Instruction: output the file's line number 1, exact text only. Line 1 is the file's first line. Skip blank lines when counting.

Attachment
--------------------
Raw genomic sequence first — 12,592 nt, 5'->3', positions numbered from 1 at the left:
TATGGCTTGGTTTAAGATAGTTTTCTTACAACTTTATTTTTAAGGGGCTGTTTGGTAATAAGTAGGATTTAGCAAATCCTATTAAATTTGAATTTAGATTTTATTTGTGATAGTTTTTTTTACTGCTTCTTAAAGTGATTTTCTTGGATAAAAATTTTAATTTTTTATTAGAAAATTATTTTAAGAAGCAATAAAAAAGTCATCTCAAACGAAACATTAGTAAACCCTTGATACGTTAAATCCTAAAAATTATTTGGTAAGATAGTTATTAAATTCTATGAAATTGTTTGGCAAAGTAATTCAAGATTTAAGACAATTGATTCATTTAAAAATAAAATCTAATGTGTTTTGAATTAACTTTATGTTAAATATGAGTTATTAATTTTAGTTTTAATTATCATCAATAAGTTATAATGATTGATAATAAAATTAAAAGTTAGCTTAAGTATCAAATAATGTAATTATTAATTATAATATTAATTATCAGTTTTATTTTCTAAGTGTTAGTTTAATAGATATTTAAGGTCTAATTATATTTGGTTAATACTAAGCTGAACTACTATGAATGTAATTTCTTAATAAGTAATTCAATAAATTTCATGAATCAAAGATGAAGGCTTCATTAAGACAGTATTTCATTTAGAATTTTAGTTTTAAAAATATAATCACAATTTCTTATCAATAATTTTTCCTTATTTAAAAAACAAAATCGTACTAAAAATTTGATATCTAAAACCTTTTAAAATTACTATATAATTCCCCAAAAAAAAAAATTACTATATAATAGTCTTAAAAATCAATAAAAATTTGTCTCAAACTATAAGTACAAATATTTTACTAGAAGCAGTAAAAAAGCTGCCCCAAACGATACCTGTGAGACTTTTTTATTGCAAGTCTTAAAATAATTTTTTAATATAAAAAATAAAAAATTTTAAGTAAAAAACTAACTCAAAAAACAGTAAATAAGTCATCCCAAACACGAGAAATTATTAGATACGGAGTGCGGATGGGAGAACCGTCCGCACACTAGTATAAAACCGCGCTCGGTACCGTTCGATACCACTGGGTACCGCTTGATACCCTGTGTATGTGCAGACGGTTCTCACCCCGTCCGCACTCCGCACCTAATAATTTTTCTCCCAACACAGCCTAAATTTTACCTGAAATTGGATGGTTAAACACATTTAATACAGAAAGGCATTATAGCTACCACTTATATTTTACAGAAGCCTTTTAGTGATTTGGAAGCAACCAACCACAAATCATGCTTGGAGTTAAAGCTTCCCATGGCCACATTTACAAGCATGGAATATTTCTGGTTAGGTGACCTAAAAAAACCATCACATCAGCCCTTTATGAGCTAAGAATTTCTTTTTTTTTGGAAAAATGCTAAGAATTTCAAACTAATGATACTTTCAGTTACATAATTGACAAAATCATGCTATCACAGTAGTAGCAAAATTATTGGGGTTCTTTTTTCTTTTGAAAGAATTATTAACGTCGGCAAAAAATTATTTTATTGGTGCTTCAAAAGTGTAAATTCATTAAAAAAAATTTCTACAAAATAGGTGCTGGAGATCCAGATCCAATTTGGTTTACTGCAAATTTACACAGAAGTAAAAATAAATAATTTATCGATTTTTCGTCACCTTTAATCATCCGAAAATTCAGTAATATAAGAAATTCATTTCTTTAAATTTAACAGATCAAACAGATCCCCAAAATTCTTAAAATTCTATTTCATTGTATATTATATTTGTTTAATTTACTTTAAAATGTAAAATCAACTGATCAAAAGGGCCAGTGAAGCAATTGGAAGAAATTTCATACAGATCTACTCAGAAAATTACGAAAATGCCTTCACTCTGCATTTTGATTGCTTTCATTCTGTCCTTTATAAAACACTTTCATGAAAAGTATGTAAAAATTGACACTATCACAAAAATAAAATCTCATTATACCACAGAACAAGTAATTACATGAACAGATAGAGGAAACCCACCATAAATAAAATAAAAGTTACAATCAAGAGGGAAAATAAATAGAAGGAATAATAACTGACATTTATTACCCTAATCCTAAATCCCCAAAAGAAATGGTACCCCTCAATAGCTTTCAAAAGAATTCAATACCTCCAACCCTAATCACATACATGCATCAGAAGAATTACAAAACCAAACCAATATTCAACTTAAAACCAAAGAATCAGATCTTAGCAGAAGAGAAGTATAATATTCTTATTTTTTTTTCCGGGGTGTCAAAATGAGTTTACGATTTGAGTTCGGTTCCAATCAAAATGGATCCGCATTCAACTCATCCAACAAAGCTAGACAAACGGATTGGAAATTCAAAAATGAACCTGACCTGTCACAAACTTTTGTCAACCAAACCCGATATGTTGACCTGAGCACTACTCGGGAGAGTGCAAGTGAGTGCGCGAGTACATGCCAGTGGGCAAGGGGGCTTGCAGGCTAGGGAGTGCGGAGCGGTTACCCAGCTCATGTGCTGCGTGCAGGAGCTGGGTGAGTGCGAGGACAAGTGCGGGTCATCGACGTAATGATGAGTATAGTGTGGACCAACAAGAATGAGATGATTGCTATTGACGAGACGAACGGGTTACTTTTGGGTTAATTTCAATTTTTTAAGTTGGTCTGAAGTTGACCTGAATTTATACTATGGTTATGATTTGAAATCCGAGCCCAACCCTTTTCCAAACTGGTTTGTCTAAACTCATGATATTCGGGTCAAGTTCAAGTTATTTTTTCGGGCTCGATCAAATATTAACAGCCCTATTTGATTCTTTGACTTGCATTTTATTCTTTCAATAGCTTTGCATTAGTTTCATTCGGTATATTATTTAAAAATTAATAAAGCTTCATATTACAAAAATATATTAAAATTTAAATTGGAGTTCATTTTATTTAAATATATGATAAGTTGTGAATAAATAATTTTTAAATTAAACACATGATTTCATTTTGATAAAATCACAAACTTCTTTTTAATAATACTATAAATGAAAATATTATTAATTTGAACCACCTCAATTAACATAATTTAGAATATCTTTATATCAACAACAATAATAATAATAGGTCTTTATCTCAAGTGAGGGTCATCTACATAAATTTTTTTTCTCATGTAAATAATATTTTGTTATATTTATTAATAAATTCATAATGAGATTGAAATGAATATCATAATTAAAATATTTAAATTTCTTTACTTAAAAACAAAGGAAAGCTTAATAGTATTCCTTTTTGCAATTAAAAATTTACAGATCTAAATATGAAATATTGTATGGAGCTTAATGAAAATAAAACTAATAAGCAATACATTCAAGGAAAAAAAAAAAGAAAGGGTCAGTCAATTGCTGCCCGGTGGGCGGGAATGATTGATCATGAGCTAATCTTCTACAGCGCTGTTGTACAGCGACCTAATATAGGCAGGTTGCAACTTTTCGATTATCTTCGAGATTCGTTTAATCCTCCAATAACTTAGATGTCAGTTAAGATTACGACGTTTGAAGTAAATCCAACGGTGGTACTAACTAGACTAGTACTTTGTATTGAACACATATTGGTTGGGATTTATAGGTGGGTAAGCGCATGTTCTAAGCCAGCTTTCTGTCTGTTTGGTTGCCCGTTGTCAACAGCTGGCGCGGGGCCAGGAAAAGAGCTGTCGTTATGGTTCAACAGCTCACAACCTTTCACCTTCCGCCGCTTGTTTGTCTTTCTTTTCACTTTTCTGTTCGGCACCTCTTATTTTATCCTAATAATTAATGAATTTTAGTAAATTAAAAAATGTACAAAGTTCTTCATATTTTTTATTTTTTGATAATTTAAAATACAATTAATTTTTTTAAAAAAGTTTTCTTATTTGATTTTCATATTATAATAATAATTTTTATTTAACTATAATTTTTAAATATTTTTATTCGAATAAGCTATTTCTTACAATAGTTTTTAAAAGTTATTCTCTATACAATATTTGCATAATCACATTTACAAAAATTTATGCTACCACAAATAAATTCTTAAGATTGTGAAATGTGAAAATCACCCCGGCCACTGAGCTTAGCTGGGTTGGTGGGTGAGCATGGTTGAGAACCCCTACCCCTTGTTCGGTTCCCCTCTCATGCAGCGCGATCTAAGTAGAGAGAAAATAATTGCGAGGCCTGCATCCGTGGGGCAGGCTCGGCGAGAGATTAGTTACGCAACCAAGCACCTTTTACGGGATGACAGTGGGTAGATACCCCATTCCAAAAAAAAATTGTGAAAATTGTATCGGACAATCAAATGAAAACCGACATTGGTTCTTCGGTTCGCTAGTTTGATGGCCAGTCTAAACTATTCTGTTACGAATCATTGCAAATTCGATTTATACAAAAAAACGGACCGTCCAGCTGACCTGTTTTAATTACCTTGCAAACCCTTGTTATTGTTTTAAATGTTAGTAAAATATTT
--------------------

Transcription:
Raw genomic sequence first — 12,592 nt, 5'->3', positions numbered from 1 at the left: